Sun. Sep 24th, 2023

Key Takeaways

  • Bypass charging allows devices to draw power directly from the charger, reducing heat build-up and extending battery lifespan.
  • It provides thermal management, preserving battery cycles and optimizing performance for heavy users especially.
  • Bypass charging is not universal and is mainly found in high-end devices. Alternatives include avoiding usage while charging, using high-quality chargers, and utilizing power-saving modes.

You’ve probably heard that leaving your devices permanently plugged in can be bad for your battery. If your device features bypass charging, though, you can keep it plugged in without worrying that errant electrons are wearing out your lithium battery.

What is Bypass Charging?

Bypass charging allows a device (e.g., a smartphone or a laptop) to directly draw power from the charger, bypassing the battery entirely.

Typically, the power from your charger first goes into the battery, which then powers the device. This process can lead to heat build-up, especially under heavy usage, and over time, it can degrade the battery as it slowly works through its charge cycle. Bypass charging steps in to prevent this, enabling the device to operate on direct power from the charger, keeping the battery out of the power cycle.

Why You Want a Bypass Charging Feature

The bypass charging technology is appealing for several reasons, especially for those who often use their devices while charging:

  1. Thermal Management: Bypass charging effectively reduces the heat generated during charging, a critical issue in both smartphones and laptops. This heat can strain the device’s components, including the battery, and can be particularly uncomfortable for laptop users. Bypass charging eliminates this problem, providing a cooler and more comfortable user experience. Once the battery in your device is fully charged, no more power flows into it, so there’s less heat overall in the system.
  2. Battery Cycle Preservation: Every battery has a finite number of charge cycles. Once these are depleted, the battery’s capacity starts to dwindle. With bypass charging, since the device isn’t using the battery’s charge cycles when it’s plugged in, this feature effectively helps to extend the battery’s lifespan.
  3. Optimized Performance: Devices often undergo thermal throttling to manage excess heat. This hurts performance during high-intensity tasks like gaming or running heavy software. By reducing the heat produced during charging, bypass charging ensures a consistent performance level, reducing or even preventing the need for thermal throttling.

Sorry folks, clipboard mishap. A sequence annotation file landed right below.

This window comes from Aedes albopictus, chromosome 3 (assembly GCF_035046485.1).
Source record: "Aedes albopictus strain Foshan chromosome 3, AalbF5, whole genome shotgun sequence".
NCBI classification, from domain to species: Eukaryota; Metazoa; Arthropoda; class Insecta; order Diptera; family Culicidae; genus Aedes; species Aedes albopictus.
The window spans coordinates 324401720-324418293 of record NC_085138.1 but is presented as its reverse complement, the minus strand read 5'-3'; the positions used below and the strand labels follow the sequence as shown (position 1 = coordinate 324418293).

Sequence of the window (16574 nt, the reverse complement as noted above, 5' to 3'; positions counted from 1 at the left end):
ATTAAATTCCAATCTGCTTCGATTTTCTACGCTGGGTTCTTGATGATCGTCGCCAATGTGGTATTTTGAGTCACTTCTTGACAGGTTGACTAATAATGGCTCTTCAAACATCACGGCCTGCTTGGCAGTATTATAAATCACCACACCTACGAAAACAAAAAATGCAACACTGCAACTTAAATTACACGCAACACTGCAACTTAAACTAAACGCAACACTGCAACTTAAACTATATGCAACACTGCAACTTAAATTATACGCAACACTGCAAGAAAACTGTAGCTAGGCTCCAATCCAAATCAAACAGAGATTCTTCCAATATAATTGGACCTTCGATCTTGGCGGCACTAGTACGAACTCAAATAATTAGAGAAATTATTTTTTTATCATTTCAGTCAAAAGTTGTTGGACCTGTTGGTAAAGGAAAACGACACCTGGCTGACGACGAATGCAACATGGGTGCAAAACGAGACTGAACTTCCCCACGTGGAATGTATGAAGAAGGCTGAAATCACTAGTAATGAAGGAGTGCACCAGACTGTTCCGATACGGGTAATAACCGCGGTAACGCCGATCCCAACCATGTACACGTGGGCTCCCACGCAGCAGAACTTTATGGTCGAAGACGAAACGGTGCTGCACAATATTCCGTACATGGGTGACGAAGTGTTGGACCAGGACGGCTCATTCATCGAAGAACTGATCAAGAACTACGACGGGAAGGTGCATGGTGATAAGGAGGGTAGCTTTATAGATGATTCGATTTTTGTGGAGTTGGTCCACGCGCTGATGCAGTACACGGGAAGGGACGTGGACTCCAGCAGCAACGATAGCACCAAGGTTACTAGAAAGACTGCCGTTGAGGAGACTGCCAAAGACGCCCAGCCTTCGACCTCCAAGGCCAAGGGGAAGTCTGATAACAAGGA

Does Your Device Have Bypass Charging?

The availability of bypass charging isn’t yet universal across all devices with lithium batteries. This feature is mainly found in high-end smartphones, especially those marketed towards heavy users like gamers. In some cases, manufacturers limit the use of bypass charging to certain applications, usually gaming apps.

To determine if your device supports bypass charging, look in the device settings, refer to the user manual, or reach out to the manufacturer or your service provider.

While bypass charging isn’t common on smartphones and tablets, it’s relatively common on laptop computers. After all, it’s expected that laptops will spend more time plugged in than running on battery power. Still, since so few laptops have removable batteries these days, it’s always worth double-checking that the laptop you plan on buying does indeed have bypass charging so you’ll get the most life out of it as possible.

Alternatives to Bypass Charging

If your smartphone or laptop doesn’t support bypass charging, there are still some measures you can take to reduce heat and prolong battery life:

  1. Avoid Using While Charging: Excessive heat is often generated when a device is used while charging. Avoid performing high-intensity tasks during charging to prevent this.
  2. Use High-Quality Chargers: Quality chargers with better voltage regulation can provide a more efficient and safer charging process, reducing heat and strain on the battery.
  3. Use Power Saving Modes: Many devices offer power-saving modes that can help extend battery life by reducing screen brightness and limiting background processes.
  4. Keep Software Updated: Regularly updating your device’s software can also contribute to better battery performance, as these updates often include optimizations and fixes that enhance overall efficiency.

If you practice a little smart charging, you can avoid ruining your smartphone battery and hold out until your next choice of phone might be better suited to run from the wall.

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By John P.

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